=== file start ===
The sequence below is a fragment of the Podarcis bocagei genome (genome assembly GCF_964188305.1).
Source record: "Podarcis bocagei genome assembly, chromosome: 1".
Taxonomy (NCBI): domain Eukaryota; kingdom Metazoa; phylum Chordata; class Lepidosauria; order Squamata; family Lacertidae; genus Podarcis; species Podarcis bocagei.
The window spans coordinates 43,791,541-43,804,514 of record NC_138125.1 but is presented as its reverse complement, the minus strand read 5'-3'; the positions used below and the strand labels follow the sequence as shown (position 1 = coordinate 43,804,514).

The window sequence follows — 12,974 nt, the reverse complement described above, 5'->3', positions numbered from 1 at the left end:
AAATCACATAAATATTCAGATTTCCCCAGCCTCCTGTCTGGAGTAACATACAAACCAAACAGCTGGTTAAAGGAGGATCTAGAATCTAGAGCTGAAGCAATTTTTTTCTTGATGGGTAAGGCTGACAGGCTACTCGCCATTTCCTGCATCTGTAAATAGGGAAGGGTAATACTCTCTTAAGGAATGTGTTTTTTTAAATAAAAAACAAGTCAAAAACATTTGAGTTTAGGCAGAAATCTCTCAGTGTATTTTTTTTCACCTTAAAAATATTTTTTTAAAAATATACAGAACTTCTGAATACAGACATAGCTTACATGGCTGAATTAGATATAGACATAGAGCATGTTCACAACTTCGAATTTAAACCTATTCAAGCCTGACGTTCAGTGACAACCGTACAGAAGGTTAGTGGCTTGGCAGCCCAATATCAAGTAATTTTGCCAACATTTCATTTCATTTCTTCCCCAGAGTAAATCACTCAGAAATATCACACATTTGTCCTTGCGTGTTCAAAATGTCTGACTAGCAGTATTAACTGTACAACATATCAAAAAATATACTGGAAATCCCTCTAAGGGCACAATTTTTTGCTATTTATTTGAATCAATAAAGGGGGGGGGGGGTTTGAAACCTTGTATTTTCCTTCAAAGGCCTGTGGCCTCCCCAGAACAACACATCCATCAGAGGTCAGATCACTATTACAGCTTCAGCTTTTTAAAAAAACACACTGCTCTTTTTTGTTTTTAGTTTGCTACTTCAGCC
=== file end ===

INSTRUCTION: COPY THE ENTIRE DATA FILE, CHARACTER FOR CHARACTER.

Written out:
The sequence below is a fragment of the Podarcis bocagei genome (genome assembly GCF_964188305.1).
Source record: "Podarcis bocagei genome assembly, chromosome: 1".
Taxonomy (NCBI): domain Eukaryota; kingdom Metazoa; phylum Chordata; class Lepidosauria; order Squamata; family Lacertidae; genus Podarcis; species Podarcis bocagei.
The window spans coordinates 43,791,541-43,804,514 of record NC_138125.1 but is presented as its reverse complement, the minus strand read 5'-3'; the positions used below and the strand labels follow the sequence as shown (position 1 = coordinate 43,804,514).

The window sequence follows — 12,974 nt, the reverse complement described above, 5'->3', positions numbered from 1 at the left end:
AAATCACATAAATATTCAGATTTCCCCAGCCTCCTGTCTGGAGTAACATACAAACCAAACAGCTGGTTAAAGGAGGATCTAGAATCTAGAGCTGAAGCAATTTTTTTCTTGATGGGTAAGGCTGACAGGCTACTCGCCATTTCCTGCATCTGTAAATAGGGAAGGGTAATACTCTCTTAAGGAATGTGTTTTTTTAAATAAAAAACAAGTCAAAAACATTTGAGTTTAGGCAGAAATCTCTCAGTGTATTTTTTTTCACCTTAAAAATATTTTTTTAAAAATATACAGAACTTCTGAATACAGACATAGCTTACATGGCTGAATTAGATATAGACATAGAGCATGTTCACAACTTCGAATTTAAACCTATTCAAGCCTGACGTTCAGTGACAACCGTACAGAAGGTTAGTGGCTTGGCAGCCCAATATCAAGTAATTTTGCCAACATTTCATTTCATTTCTTCCCCAGAGTAAATCACTCAGAAATATCACACATTTGTCCTTGCGTGTTCAAAATGTCTGACTAGCAGTATTAACTGTACAACATATCAAAAAATATACTGGAAATCCCTCTAAGGGCACAATTTTTTGCTATTTATTTGAATCAATAAAGGGGGGGGGGGGTTTGAAACCTTGTATTTTCCTTCAAAGGCCTGTGGCCTCCCCAGAACAACACATCCATCAGAGGTCAGATCACTATTACAGCTTCAGCTTTTTAAAAAAACACACTGCTCTTTTTTGTTTTTAGTTTGCTACTTCAGCC